Do I Have to Add Non-Driving Family Members to My Car Insurance Policy?

Last Updated on October 19, 2020

Auto insurance can be tricky. While it’s a known fact that every driver needs to be insured, the type of coverage that a driver needs to carry depends on a variety of factors. These factors include where you live, the type of vehicle you drive, how you drive, and your age.

A lot of drivers also have questions about who should be listed on their auto insurance policy. For example, if someone lives in your house and is of the legal driving age and operates your vehicle, then you should consider adding that individual to your policy. But what if someone living at your address isn’t a driver? For example, what if your children aren’t of the legal driving age, or your spouse doesn’t drive? Would you have to add them to your auto insurance policy, too?

Read on to find out the answer to these questions, and to find out who you should add to your auto insurance policy.

Do Members of Your Family Need to Be Added to Your Insurance Policy?

add non-driving family members to insuranceYes, any member of your family who is of the legal driving age and has a valid driver’s license must be listed on your insurance policy. That includes your spouse, your children, siblings, aunts, uncles, or even a roommate who isn’t related to you.

Why do all drivers who live in your household have to be listed on your insurance policy? Because auto insurance is a risk-based business; in other words, insurance providers want to know what risks are involved with insuring you and your vehicle. That means that they are going to need to know about anyone who may be driving your car. For example, you could very well lend your car to someone living in your house, and that person would need to be covered by your auto insurance.

You might even need to list individuals on your auto insurance policy that don’t live at the same address. For instance, if your mother doesn’t live with you but she co-signed a car loan, then she would have to be listed on your insurance. Or, if your father is listed on your vehicle’s registration, then he would need to be listed on your insurance, too.

What About Non-Driving Family Members?

As we’ve already mentioned, anyone who is of legal driving age and has a valid driver’s license will need to be listed on your auto insurance. But what about individuals who don’t drive? For example, if your spouse doesn’t have a driver’s license, or if your children aren’t of the legal driving age, do they have to be listed on your policy? Yes. The reason? – Again, it has to do with the fact that auto insurance is a risk-based business. Not only does your insurance provider need to know who they are insuring, but they also need to know who they aren’t insuring.

Auto Insurance Policies and Excluded Drivers

However, if your spouse or children won’t be driving your car, then you can inquire with your insurance provider about excluding these individuals from your policy. Exclusions state that the listed person will not be driving your vehicle, and as such, the driver will not be covered by your auto insurance policy. In other words, your spouse may be listed on your policy, but she will be excluded from the policy. Excluded drivers do not affect your auto insurance rates. But, it is important to note that if your spouse or children do drive your car for any reason and are excluded from your insurance, they will not be covered by your policy in any way. For instance, if your wife decides to get her driver’s license, or once your children are of legal driving age, if they are excluded from your policy, they won’t be covered. To include them in your policy, you will need to contact your auto insurance provider.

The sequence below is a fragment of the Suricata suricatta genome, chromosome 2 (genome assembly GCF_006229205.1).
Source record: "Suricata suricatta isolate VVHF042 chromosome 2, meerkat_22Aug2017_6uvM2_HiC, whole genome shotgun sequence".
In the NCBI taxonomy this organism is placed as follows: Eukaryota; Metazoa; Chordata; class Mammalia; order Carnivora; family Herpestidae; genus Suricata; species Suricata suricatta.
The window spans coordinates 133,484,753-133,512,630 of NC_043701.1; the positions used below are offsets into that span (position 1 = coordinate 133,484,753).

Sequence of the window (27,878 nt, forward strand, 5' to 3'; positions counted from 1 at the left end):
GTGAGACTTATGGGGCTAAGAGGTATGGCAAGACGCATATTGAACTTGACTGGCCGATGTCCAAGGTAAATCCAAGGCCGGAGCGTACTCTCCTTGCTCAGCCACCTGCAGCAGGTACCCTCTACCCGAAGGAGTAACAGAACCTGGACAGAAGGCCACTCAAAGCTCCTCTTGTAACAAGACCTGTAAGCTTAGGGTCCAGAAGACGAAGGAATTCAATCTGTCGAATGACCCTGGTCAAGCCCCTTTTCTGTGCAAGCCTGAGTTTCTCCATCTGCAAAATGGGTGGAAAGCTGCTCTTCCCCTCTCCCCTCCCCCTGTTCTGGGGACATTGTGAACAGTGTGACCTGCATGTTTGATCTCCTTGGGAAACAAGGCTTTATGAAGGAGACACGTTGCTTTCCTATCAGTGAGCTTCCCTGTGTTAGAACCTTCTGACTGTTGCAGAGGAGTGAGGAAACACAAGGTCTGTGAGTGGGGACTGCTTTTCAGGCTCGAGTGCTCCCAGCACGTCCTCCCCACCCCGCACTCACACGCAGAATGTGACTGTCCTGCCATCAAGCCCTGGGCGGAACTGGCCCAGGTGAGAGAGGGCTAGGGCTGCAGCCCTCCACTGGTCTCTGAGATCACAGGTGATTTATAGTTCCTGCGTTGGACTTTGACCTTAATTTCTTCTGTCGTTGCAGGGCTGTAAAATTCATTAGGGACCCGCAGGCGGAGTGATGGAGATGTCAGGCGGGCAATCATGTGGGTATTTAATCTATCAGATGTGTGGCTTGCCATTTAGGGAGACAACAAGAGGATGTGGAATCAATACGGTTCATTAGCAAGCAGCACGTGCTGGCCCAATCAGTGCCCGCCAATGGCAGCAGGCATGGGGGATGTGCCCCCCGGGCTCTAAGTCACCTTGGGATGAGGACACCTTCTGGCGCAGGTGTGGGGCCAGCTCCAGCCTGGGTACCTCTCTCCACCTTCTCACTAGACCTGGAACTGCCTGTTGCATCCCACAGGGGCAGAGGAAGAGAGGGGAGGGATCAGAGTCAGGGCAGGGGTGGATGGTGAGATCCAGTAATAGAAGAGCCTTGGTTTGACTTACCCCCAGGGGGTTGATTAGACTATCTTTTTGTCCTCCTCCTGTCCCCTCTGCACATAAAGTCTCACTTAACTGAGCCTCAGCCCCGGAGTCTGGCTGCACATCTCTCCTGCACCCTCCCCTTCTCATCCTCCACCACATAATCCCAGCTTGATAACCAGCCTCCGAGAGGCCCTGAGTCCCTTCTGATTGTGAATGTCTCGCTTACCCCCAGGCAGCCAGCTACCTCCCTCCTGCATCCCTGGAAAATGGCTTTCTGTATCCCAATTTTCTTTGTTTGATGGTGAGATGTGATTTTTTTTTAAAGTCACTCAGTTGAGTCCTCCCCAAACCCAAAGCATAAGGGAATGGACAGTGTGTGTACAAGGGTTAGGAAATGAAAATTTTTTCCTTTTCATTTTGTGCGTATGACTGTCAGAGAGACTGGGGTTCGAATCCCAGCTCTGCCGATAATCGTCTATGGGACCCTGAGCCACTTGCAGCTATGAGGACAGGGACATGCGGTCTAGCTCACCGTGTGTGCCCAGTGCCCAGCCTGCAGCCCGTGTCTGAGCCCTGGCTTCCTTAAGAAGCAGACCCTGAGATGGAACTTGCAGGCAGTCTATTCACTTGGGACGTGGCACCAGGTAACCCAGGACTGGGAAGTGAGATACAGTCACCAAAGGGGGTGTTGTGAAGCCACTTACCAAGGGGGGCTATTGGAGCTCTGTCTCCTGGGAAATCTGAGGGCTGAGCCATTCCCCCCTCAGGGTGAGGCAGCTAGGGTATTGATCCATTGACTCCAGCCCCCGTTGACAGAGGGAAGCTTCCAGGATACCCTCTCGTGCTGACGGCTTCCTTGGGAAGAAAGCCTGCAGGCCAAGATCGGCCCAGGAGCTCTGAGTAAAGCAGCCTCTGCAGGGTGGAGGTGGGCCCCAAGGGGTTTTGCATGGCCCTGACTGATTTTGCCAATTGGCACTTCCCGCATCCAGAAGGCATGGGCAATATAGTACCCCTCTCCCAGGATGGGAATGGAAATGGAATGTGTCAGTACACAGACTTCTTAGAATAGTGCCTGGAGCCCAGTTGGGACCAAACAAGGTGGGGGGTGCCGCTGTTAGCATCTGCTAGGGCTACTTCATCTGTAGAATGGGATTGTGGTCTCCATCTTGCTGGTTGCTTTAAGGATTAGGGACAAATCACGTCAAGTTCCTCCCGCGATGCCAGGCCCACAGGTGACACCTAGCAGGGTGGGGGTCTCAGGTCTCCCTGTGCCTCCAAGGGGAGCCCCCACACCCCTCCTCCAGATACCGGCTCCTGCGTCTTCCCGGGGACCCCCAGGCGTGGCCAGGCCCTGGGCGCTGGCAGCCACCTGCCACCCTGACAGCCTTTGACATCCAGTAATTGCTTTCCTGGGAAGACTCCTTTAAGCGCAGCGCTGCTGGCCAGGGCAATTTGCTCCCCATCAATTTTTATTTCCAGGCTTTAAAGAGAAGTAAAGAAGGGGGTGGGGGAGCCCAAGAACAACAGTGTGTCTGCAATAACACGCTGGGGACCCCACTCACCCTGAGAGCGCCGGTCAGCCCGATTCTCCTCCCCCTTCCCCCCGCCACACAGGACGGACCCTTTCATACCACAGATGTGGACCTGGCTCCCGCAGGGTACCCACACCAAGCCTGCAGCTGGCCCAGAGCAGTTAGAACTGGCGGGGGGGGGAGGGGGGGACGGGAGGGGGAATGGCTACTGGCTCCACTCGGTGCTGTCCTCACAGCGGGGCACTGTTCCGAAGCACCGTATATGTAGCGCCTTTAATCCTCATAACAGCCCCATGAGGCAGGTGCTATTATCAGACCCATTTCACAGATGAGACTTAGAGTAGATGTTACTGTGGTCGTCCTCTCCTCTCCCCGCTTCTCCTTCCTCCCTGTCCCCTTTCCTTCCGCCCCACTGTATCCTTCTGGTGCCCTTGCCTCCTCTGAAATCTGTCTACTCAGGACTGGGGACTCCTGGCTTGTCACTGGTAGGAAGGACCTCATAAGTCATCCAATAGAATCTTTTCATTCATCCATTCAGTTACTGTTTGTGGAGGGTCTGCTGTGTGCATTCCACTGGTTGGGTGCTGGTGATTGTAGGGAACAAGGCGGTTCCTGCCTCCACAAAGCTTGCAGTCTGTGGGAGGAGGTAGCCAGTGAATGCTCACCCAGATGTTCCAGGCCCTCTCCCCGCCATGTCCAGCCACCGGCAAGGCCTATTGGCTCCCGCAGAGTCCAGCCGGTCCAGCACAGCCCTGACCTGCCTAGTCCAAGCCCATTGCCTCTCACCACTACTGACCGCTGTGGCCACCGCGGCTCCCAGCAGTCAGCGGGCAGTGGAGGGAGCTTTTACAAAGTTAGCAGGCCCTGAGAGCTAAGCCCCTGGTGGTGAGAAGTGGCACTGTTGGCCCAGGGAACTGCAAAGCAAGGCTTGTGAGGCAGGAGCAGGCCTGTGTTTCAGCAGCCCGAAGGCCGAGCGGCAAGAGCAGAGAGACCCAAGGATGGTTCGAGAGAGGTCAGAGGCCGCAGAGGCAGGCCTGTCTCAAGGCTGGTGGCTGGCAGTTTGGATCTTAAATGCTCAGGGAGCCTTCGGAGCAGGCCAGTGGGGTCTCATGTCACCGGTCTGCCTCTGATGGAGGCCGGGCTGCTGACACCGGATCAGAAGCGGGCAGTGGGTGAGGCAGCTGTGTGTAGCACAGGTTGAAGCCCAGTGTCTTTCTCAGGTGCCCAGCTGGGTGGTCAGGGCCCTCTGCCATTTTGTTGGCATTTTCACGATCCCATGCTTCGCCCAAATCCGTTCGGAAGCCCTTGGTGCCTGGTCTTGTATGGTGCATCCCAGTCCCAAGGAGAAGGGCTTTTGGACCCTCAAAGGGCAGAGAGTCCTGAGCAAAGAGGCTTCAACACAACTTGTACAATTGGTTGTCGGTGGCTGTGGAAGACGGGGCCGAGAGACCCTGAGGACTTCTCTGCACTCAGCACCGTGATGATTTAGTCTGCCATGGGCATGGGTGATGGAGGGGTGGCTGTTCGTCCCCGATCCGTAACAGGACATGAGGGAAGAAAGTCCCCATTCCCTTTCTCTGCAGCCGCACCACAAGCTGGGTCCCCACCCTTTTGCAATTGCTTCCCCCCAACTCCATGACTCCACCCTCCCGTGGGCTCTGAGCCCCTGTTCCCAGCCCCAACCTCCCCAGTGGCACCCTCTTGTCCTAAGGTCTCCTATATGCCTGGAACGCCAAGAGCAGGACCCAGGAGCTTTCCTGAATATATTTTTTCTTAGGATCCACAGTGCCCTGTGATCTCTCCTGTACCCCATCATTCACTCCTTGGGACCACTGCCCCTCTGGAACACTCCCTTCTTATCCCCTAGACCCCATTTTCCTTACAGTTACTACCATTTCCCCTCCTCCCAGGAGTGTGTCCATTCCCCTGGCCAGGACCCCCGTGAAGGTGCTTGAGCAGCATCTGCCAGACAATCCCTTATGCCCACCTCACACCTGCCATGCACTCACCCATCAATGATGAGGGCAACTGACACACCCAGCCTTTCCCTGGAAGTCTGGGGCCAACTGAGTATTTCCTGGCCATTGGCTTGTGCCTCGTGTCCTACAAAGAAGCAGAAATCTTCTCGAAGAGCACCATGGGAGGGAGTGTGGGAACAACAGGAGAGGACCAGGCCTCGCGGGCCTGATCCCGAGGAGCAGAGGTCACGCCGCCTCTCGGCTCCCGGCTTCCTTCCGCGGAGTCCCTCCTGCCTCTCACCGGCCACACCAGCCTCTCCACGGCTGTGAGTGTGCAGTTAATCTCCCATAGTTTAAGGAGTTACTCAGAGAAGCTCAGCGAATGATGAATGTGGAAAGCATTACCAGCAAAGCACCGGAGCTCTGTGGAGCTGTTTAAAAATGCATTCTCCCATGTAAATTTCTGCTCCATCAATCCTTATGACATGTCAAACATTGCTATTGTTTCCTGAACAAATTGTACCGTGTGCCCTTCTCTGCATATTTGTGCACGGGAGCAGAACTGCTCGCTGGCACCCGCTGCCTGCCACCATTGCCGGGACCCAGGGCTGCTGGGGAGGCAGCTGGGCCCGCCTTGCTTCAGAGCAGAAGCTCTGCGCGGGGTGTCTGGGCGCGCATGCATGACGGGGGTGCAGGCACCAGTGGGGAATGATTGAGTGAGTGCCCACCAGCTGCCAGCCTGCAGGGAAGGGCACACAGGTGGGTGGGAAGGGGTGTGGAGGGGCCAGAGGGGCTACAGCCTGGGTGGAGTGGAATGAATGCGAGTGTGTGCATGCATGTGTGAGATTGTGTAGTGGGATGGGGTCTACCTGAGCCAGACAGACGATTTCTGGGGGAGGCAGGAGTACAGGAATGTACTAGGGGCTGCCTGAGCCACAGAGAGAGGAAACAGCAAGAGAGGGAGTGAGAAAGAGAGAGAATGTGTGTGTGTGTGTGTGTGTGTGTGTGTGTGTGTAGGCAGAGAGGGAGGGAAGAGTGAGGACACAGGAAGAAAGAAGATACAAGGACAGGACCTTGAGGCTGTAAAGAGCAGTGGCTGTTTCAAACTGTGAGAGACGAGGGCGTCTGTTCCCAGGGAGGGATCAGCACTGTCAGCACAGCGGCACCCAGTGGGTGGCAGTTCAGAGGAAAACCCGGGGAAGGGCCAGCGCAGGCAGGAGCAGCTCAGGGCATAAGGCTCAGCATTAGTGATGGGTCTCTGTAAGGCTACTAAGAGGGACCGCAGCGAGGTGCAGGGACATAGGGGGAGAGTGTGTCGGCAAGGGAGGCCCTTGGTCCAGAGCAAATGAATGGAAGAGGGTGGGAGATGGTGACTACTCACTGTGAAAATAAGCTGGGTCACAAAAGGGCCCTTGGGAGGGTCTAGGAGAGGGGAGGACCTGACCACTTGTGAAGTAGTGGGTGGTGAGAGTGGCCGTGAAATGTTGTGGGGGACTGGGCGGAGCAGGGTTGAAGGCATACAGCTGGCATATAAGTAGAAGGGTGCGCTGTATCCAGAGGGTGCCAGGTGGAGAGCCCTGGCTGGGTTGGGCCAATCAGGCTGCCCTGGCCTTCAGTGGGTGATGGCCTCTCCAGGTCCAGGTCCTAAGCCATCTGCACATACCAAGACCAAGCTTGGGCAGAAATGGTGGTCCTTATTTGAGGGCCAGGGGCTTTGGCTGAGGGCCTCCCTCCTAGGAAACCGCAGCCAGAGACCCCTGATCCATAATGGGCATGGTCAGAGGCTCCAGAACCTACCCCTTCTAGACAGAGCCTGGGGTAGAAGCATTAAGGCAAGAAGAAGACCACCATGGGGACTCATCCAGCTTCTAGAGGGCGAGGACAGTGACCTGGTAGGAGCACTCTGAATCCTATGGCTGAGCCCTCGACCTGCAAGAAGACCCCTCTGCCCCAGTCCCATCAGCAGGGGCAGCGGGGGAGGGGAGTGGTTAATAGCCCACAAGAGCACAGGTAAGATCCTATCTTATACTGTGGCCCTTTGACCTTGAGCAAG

It is important to note that exclusions are not always available; some states and insurance companies will not allow it. Additionally, if your state or carrier does permit excluded drivers, you may be charged a fee. You might also be asked to provide proof that the person will not be driving. For example, if you are excluding your wife, she may be required to show proof that she does not have a valid license, or if it’s your child, you might have to show proof of age. Impaired individuals may have to surrender their licenses in order to be listed as an excluded driver.

Summing It Up

There are a lot of rules and regulations regarding auto insurance coverage, and those who must be listed on a policy; even those who live in your household but do not drive. It’s important to check with your state and your carrier to ensure that you follow all of the rules and regulations that apply to coverage, listed drivers, and excluded drivers. If an error occurs, you could end up facing serious consequences.

Whenever you’re in doubt about your auto insurance, speak to a reputable agent.

James Shaffer
James Shaffer James Shaffer is a writer for and a well-seasoned auto insurance industry veteran. He has a deep knowledge of insurance rules and regulations and is passionate about helping drivers save money on auto insurance. He is responsible for researching and writing about anything auto insurance-related. He holds a bachelor's degree from Bentley University and his work has been quoted by NBC News, CNN, and The Washington Post.
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